In the Spotlight with Simon Hayton, Pure Retirement

We spoke to Simon Hayton, Chief Operating Officer at Pure Retirement, about the impact the pandemic may have had on the way the industry now views technology and whether it will eventually replace more traditional methods to deliver services.

Related topics:  In The Spotlight
Rozi Jones
8th October 2021
Simon Hayton - Pure Retirement

FR: You’ve recently overhauled your adviser-facing mobile app – what was the thinking behind it, and why now?

Having released the original version back in 2019, we were always looking to enhance it and continue to add greater depth to its functionality going forward. While the feedback we received from users of the original version was positive, we understood that it had its limitations and that the next logical step was to build in the ability to generate KFIs, with future plans for application submission. This is in addition to its existing features such as case tracking, and access to both product documents and our adviser toolkit and marketing support.

It seemed like the perfect time to refine the concept, knowing that advisers would at some point be hitting the road again. As a result, having an enhanced technological asset to help them in their advice journey was a critical touchpoint and end goal for us. We’re all pleased to have delivered that, and look forward to both what will hopefully be a well-received refresh and continuing to use it as a strong foundation to keep building on.

FR: Do you think the past 18 months have been a watershed moment for technology in the equity release sector?

I’d argue that the industry’s always been something of a quiet achiever technology-wise, delivering substantial achievements that have probably gone largely unnoticed compared to high-street lending. While a number of those in the sector have improved their own adviser-facing technology (indeed, we improved our own adviser portal last year), I think the important thing to note is the way that there’s been a greater technical synergy between the various aspects of the process.

We’ve integrated with the Iress and Advise Wise sourcing platforms, enabling real-time data transfer and near-instant KFIs respectively. Additionally, we’ve introduced Countrywide’s self-serve valuation booking system on our Classic range, a first for the equity release sector. It all contributes to improving and streamlining the adviser journey, allowing them to focus on best serving their customers.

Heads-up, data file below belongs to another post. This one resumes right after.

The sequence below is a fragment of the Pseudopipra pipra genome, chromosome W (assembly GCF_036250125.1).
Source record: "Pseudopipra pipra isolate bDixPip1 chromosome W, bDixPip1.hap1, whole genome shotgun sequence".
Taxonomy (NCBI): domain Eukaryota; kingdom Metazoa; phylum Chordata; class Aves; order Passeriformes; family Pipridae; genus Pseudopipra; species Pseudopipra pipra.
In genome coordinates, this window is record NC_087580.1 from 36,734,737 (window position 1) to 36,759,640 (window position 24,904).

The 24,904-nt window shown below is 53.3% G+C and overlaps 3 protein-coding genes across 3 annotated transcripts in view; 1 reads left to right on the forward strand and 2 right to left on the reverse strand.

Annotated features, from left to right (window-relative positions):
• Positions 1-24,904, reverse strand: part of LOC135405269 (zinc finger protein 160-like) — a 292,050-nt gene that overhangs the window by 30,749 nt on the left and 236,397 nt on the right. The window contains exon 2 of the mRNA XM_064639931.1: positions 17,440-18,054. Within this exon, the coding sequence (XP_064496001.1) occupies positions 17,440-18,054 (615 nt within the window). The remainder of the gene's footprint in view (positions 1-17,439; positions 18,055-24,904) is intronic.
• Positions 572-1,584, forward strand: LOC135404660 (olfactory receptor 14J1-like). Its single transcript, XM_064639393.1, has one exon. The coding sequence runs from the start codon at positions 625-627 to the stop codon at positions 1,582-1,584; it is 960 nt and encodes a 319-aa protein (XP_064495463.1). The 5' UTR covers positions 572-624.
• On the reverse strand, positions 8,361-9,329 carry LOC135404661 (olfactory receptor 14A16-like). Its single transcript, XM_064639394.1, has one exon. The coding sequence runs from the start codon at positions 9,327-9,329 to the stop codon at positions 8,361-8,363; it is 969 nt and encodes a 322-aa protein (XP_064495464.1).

FR: Do you think that the pandemic has affected the industry’s relationship with technology?

As with so many other aspects of life, it’ll certainly have caused people to reflect and adapt, and the changeable nature of life of late will almost certainly cause people to reflect on their processes and use of technology and assess their future procedural resilience.

I suspect that in some quarters those nice-to-have innovations suddenly took on greater importance, and going forward there’s going to likely be a far more proactive attitude to technological development. We’ve seen the impact and benefits effective technology has had, whether it’s through large-scale projects such as portal updates or sourcing system integration right down to systems to aid working from home, digital learning resources, and virtual events, and I wouldn’t be surprised to see it become a greater point of strategic focus in the sector in the future.

FR: Do you think technology will be increasingly used as a service delivery tool in place of traditional contact methods?

Even though we’re very much a technology-led organisation, we also understand the fundamental importance that having effective and accessible service provisions can have – it’s why our mantra is ‘service made possible through technology, made meaningful by people’.

Technology is probably best viewed as a facilitator to streamline processes and enhance user experiences rather than a true replacement for effective service – there are all manner of touchpoints for both advisers and customers that really benefit from human contact in the right circumstances, and consequently, we need to use technology as a complementary addition to a user journey rather than something to replace those more personal traditional points of adviser and customer contact.

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